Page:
“Judges and officers shalt thou make thee in all thy gates, which the LORD thy God giveth thee, throughout thy tribes: and they shall judge the people with just judgment.” (Deut 16:18).
“If there be a controversy between men, and they come unto judgment, that the judges may judge them; then they shall justify the righteous, and condemn the wicked.
“And it shall be, if the wicked man be worthy to be beaten, that the judge shall cause him to lie down, and to be beaten before his face, according to his fault, by a certain number.
“Forty stripes he may give him, and not exceed: lest, if he should exceed, and beat him above these with many stripes, then thy brother should seem vile unto thee” (Deut 25:1-3).
“A divine sentence is in the lips of the king: his mouth transgresseth not in judgment.” (Prov 16:10).
Some important points:
· Judges or rulers are appointed by the people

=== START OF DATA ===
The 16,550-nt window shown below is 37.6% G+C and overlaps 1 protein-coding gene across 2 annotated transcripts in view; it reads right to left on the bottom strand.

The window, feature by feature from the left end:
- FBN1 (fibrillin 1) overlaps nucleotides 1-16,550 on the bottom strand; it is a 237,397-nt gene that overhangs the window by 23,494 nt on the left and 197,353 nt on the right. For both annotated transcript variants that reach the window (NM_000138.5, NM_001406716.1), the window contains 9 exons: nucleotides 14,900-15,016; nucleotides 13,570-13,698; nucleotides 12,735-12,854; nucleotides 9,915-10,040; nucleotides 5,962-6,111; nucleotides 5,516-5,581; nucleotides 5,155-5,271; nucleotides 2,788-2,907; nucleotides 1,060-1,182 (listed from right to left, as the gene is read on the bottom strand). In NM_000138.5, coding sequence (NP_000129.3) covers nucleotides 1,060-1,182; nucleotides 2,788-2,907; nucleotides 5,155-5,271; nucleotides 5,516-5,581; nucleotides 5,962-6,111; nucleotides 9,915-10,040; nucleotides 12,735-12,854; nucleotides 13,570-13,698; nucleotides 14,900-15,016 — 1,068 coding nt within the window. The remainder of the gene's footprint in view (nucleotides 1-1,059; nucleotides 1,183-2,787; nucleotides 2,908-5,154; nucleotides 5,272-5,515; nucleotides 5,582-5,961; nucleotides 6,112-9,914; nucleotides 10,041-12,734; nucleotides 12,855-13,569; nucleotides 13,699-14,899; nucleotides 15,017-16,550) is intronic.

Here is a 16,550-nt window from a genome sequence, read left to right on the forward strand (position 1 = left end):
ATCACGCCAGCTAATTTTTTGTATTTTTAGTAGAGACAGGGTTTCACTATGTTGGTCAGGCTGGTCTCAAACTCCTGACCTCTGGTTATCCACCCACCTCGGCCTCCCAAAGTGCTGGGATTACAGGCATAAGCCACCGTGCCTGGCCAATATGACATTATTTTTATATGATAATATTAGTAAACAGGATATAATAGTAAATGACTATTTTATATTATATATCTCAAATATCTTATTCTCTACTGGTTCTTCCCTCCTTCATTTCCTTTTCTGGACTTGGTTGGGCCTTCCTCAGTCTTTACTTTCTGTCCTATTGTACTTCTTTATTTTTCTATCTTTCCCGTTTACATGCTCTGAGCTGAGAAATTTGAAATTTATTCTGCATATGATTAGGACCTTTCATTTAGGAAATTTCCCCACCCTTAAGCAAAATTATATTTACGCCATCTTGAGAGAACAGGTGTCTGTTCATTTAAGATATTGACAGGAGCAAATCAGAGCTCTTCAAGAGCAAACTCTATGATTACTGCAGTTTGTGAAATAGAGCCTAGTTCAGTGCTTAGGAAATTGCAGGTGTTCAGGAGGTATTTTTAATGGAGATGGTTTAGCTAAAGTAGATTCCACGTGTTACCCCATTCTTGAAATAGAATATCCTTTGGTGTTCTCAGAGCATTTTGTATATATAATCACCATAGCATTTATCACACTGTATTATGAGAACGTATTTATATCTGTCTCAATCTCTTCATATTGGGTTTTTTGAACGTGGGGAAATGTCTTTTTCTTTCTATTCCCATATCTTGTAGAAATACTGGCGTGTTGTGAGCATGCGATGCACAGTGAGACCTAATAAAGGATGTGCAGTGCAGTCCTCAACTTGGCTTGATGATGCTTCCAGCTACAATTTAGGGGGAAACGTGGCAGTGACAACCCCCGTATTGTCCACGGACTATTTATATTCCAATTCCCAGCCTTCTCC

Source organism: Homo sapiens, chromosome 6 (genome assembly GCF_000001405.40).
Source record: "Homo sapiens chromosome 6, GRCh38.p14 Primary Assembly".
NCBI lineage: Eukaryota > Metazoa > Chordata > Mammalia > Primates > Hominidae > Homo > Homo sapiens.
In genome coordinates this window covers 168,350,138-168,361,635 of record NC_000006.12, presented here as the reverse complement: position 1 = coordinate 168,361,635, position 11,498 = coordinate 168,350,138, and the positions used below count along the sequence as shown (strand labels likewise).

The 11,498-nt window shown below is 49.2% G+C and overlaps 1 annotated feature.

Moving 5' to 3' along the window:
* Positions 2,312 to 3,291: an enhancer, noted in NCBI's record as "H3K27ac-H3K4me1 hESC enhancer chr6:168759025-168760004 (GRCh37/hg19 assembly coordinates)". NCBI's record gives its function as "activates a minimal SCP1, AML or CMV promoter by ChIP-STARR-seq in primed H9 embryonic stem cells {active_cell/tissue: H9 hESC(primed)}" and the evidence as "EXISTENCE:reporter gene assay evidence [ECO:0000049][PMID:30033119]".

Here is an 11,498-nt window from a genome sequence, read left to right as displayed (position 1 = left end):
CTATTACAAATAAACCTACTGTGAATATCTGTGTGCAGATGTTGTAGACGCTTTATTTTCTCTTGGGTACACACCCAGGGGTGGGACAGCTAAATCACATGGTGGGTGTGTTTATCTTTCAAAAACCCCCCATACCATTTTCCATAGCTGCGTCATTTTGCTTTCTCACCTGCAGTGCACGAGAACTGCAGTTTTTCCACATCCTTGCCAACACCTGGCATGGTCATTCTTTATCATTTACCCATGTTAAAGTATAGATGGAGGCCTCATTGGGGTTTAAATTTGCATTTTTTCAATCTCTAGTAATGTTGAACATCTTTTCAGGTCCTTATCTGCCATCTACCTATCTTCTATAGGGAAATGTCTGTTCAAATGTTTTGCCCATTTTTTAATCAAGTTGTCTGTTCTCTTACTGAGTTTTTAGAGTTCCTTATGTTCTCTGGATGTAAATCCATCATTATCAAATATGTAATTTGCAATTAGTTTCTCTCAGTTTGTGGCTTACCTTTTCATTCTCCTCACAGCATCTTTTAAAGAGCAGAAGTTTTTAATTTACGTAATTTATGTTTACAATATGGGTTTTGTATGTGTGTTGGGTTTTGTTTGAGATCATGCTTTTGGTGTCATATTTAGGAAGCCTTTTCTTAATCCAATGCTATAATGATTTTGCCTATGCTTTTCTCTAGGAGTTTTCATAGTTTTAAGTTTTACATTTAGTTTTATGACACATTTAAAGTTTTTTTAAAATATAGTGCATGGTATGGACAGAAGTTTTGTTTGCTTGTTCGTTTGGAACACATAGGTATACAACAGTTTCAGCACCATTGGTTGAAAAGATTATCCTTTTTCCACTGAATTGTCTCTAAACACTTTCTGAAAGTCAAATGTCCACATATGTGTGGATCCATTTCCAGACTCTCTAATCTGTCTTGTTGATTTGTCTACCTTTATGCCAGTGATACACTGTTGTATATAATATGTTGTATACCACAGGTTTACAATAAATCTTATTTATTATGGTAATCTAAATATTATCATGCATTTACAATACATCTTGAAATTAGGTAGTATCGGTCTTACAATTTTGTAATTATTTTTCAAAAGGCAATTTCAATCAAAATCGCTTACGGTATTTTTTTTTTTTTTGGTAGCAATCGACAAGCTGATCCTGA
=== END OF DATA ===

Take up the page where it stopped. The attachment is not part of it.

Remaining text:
· The judges determine the punishment of the criminal according to the Law of God
· The officers of the law carry out the sentence.
The New Testament
The Apostles also agreed with the law of God. Peter wrote, “Submit yourselves to every ordinance of man for the Lord's sake: whether it be to the king, as supreme;
“Or unto governors, as unto them that are sent by him for the punishment of evildoers, and for the praise of them that do well.” (1 Peter 2:13-14). The church knew this is how God set up the role of government, to punish evil doers, and that vigilantism, and personal vengeance was against the law of God.
Notice what the Apostle Paul says, “Recompense to no man evil for evil. Provide things honest in the sight of all men.
“If it be possible, as much as lieth in you, live peaceably with all men.
“Dearly beloved, avenge not yourselves, but rather give place unto wrath: for it is written, Vengeance is mine; I will repay, saith the Lord.